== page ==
Should these projections be borne out in the future, COP investors will achieve 15% YoC in a bit over 9 years. To achieve a 15% YoC in 10 years, the dividend growth rate would need to be at least 9.03% over the 10 years given the current yield and assumption about yield upon reinvestment. Analysts are projecting a long-term (3-5 years) EPS growth of 2.33%.

Occidental Petroleum Corporation

Occidental Petroleum is a multinational corporation that has business segments in oil and gas, chemicals and midstream, and marketing among others. The historical dividend metrics are:

Current Yield5-Year Ave. Yield5-Year DGR3-Year DGR1-Year DGR
3.23%2%17.216.718.2

The Piotroski F-score is 6.

The future Yield on Cost model took as inputs:

  • Current Yield of 3.23%
  • Dividend Reinvestment Yield of 1.8%
  • Dividend Growth Rate of 12.53%

Should these projections be borne out in the future, OXY investors will achieve 15% YoC in a bit over 10.5 years. To achieve a 15% YoC in 10 years, the dividend growth rate would need to be at least 13.54% over the 10 years given the current yield and assumption about yield upon reinvestment. Analysts are projecting a long-term (3-5 years) EPS growth of 5.77%.

Kinder Morgan Energy Partners, L.P.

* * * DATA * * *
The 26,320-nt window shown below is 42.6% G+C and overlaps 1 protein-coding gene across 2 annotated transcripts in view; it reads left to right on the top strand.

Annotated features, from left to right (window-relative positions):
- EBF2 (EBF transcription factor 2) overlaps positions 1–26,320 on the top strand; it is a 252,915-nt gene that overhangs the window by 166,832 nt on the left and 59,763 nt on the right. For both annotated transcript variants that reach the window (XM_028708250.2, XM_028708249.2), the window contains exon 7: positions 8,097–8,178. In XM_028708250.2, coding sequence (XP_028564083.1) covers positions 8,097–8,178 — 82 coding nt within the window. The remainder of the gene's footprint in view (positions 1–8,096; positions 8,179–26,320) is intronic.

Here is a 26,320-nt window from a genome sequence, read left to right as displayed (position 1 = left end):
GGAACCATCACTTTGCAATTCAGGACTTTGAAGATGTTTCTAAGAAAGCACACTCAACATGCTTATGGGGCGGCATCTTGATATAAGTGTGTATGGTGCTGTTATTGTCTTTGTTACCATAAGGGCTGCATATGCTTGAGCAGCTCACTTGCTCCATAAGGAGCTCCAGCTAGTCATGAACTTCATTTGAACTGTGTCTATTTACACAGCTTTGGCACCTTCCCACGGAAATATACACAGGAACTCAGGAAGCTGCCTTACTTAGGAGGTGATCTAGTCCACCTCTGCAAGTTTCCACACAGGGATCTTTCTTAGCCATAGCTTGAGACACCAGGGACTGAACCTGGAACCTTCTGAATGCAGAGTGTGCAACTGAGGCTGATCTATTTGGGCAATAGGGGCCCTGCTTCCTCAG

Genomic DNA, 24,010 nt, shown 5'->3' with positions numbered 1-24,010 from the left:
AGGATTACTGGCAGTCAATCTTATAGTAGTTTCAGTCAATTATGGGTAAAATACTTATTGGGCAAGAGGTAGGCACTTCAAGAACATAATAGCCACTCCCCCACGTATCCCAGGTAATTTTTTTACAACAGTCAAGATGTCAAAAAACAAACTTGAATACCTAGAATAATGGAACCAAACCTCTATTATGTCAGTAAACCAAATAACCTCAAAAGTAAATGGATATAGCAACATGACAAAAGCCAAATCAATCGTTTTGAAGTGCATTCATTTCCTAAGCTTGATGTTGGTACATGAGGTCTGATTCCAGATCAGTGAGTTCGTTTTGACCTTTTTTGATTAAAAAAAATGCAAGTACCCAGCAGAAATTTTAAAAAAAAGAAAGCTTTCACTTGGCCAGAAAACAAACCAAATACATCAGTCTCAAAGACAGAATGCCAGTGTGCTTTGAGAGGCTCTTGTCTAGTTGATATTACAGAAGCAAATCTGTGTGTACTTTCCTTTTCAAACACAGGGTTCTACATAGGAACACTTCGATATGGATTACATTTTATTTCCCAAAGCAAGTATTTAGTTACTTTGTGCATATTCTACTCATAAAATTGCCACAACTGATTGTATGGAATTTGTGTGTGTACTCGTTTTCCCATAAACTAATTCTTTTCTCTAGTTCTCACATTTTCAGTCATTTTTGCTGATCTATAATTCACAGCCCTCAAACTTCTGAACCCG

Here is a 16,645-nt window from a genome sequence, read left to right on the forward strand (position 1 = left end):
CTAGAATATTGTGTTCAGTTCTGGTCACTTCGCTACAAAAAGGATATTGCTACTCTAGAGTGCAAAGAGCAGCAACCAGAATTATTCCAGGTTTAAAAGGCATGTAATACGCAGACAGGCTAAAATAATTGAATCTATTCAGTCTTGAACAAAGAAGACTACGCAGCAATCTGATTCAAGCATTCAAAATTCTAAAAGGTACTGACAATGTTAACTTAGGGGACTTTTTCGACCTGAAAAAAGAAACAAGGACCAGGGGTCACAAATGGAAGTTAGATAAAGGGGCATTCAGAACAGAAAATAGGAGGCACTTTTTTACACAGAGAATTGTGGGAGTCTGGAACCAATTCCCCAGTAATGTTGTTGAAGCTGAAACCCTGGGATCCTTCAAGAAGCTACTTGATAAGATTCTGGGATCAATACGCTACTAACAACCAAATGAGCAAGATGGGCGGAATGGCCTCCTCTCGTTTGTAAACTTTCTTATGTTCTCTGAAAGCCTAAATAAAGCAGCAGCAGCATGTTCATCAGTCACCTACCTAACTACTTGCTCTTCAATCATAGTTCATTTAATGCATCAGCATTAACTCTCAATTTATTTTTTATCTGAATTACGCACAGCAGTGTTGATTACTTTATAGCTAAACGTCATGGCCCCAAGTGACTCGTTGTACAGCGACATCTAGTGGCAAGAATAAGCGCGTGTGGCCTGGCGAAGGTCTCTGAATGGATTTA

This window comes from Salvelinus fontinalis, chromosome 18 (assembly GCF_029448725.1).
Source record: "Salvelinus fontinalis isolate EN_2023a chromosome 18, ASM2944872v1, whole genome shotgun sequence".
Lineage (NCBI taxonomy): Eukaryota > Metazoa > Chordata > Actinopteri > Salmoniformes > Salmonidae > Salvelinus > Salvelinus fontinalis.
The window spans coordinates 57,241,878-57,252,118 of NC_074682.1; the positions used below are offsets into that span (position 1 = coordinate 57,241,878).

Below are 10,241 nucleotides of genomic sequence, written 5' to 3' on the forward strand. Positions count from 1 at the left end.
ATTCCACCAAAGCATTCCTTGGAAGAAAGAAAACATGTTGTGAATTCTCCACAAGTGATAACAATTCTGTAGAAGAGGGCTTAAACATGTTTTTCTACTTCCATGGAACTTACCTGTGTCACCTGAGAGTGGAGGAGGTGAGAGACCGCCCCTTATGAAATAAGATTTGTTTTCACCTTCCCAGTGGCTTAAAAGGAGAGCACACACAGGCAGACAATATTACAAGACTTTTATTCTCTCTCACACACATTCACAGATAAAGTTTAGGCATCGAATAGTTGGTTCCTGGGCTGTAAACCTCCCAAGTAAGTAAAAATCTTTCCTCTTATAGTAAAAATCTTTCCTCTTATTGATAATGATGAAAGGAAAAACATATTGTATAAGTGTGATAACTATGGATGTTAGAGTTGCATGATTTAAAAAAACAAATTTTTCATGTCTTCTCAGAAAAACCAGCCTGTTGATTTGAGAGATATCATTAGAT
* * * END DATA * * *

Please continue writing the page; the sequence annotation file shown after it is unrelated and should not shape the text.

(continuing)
Kinder Morgan Energy Partners owns and manages energy transportation (pipelines) and storage assets. The historical dividend metrics are:

Current Yield5-Year Ave. Yield5-Year DGR3-Year DGR1-Year DGR
5.77%6.6%7.44.95.9

The Piotroski F-score is 7. The future Yield on Cost model took as inputs:

  • Current Yield of 5.77%
  • Dividend Reinvestment Yield of 5.19%
  • Dividend Growth Rate of 3.68%

Should these projections be borne out in the future, KMP investors will achieve 15% YoC in a bit over 10.5 years. To achieve a 15% YoC in 10 years, the dividend growth rate would need to be at least 4.37% over the 10 years given the current yield and assumption about yield upon reinvestment. Analysts are projecting a long-term (3-5 years) EPS growth of 11.75%.

Conclusion

A number of these names are MLPs. This is an area of the market with which I have little experience, and I use a list like this as a potential starting point in learning about some potential investments in this area. For those considering investing in MLPs, the National Association of Publicly Traded Partnerships has a "MLP Basics for Investors" webpage, which looks like a good starting point for understanding some aspects of this type of investment.

Data presented here is in its raw form. Stocks and data presented here are for informational purposes, and this is not a recommendation to invest or to not invest. Potential investors are advised to conduct a thorough due diligence process.

Source: 5 Energy Sector Stocks With Potential To Reach 15% Yield On Cost In 10 Years